Thursday, January 04, 2007
The Journey of a Banned Book
Efa over at Not So Clever's comment on Cuirt an Mhean-Oice, “banned, as befell Ulysses” stimulated a memory that had me laughing. Terrible the things we did when young.
Some time in the 1960’s “Lady Chatterley’s Lover” was finally published in the UK. Of course there was no hope that it would be on general release in the Republic. So one Saturday morning, a group of four, (two guys, two gals, one of them me) took the train from Dundalk to Belfast to acquire a copy. In what hope I’ll never recall.
Somewhere in the bookstalls of Belfast Market we acquired a copy in the ubiquitous brown paper bag. We had a lovely day in Belfast, I recall buying a mini-skirt that by today’s standards would be called knee length. Anyway, the journey back was eventless until we neared Dundalk, where one of our number became quite anxious about the customs men on Dundalk Station. Mindful of the shame, uproar, etc if the Sisters of Mercy, my school; or the De La Salle Brothers, the guys school, were to hear of our adventure, the guys decided that a quick exit from the train was necessary as it slowed to enter the station. So they opened the door and jumped, Lady Chatterley stuffed down the back of one of their jeans. She must have been delighted.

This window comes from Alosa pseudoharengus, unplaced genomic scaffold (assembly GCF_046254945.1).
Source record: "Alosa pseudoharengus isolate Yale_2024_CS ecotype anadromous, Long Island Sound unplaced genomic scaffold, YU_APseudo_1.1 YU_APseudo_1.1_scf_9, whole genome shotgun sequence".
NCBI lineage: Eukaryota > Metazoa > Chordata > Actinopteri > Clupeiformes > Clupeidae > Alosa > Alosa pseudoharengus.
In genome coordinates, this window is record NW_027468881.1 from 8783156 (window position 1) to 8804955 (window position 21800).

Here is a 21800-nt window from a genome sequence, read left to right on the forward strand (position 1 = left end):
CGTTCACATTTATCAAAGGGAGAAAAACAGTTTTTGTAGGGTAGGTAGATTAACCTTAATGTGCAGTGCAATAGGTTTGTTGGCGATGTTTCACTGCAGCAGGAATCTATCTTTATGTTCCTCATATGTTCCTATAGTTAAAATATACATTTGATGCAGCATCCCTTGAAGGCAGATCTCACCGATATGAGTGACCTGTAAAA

As my friend and I proffered our bags for inspection at the Customs, the guy (who had seen us depart that morning) looked at the two of us saying, “Didya leave those fellas above in the Six Counties?” at which we both broke down with laughter. He followed it up with “So you’ll both be free at Ballymac tonight?” Small town, everybody knows what everybody else is doing.
I do recall that by the time we met up with our train-jumpers they had both spent most of the time searching the book for the “interesting bits”, and declared that they couldn’t find any.
Maybe that’s why it was banned in the first place?
Posted by ainelivia at 5:38 AM